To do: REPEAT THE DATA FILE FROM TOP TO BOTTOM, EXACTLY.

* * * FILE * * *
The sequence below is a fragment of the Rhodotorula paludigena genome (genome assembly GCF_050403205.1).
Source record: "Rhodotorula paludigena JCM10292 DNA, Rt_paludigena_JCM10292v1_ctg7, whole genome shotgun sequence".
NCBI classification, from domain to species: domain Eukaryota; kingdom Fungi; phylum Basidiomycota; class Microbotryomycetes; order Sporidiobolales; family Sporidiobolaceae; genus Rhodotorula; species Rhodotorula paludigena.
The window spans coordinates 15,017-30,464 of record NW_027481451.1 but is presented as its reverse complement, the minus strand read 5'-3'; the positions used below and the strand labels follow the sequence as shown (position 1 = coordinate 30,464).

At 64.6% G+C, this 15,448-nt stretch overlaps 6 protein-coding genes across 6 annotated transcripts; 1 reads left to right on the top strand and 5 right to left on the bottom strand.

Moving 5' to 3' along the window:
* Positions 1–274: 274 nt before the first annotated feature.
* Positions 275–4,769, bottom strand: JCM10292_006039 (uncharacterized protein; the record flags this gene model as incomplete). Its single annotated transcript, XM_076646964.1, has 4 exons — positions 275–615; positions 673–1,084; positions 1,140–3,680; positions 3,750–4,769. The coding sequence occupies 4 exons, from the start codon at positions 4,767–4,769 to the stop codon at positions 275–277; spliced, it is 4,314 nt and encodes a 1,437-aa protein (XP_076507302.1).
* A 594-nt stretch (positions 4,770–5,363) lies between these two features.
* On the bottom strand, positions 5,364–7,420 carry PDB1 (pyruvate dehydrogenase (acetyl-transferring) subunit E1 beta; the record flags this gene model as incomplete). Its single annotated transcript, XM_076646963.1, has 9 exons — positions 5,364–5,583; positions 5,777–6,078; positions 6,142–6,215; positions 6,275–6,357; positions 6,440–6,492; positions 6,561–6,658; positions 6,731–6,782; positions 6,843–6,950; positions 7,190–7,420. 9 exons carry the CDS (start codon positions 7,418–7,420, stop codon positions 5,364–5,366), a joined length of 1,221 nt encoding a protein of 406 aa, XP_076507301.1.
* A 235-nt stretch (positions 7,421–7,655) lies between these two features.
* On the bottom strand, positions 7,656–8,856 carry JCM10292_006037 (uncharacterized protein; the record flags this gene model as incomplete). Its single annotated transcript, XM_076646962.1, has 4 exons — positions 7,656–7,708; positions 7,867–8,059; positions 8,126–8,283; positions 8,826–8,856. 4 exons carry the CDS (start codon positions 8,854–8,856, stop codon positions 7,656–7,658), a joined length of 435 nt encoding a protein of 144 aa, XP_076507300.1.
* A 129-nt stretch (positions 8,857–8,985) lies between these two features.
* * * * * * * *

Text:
The sequence below is a fragment of the Rhodotorula paludigena genome (genome assembly GCF_050403205.1).
Source record: "Rhodotorula paludigena JCM10292 DNA, Rt_paludigena_JCM10292v1_ctg7, whole genome shotgun sequence".
NCBI classification, from domain to species: domain Eukaryota; kingdom Fungi; phylum Basidiomycota; class Microbotryomycetes; order Sporidiobolales; family Sporidiobolaceae; genus Rhodotorula; species Rhodotorula paludigena.
The window spans coordinates 15,017-30,464 of record NW_027481451.1 but is presented as its reverse complement, the minus strand read 5'-3'; the positions used below and the strand labels follow the sequence as shown (position 1 = coordinate 30,464).

At 64.6% G+C, this 15,448-nt stretch overlaps 6 protein-coding genes across 6 annotated transcripts; 1 reads left to right on the top strand and 5 right to left on the bottom strand.

Moving 5' to 3' along the window:
* Positions 1–274: 274 nt before the first annotated feature.
* Positions 275–4,769, bottom strand: JCM10292_006039 (uncharacterized protein; the record flags this gene model as incomplete). Its single annotated transcript, XM_076646964.1, has 4 exons — positions 275–615; positions 673–1,084; positions 1,140–3,680; positions 3,750–4,769. The coding sequence occupies 4 exons, from the start codon at positions 4,767–4,769 to the stop codon at positions 275–277; spliced, it is 4,314 nt and encodes a 1,437-aa protein (XP_076507302.1).
* A 594-nt stretch (positions 4,770–5,363) lies between these two features.
* On the bottom strand, positions 5,364–7,420 carry PDB1 (pyruvate dehydrogenase (acetyl-transferring) subunit E1 beta; the record flags this gene model as incomplete). Its single annotated transcript, XM_076646963.1, has 9 exons — positions 5,364–5,583; positions 5,777–6,078; positions 6,142–6,215; positions 6,275–6,357; positions 6,440–6,492; positions 6,561–6,658; positions 6,731–6,782; positions 6,843–6,950; positions 7,190–7,420. 9 exons carry the CDS (start codon positions 7,418–7,420, stop codon positions 5,364–5,366), a joined length of 1,221 nt encoding a protein of 406 aa, XP_076507301.1.
* A 235-nt stretch (positions 7,421–7,655) lies between these two features.
* On the bottom strand, positions 7,656–8,856 carry JCM10292_006037 (uncharacterized protein; the record flags this gene model as incomplete). Its single annotated transcript, XM_076646962.1, has 4 exons — positions 7,656–7,708; positions 7,867–8,059; positions 8,126–8,283; positions 8,826–8,856. 4 exons carry the CDS (start codon positions 8,854–8,856, stop codon positions 7,656–7,658), a joined length of 435 nt encoding a protein of 144 aa, XP_076507300.1.
* A 129-nt stretch (positions 8,857–8,985) lies between these two features.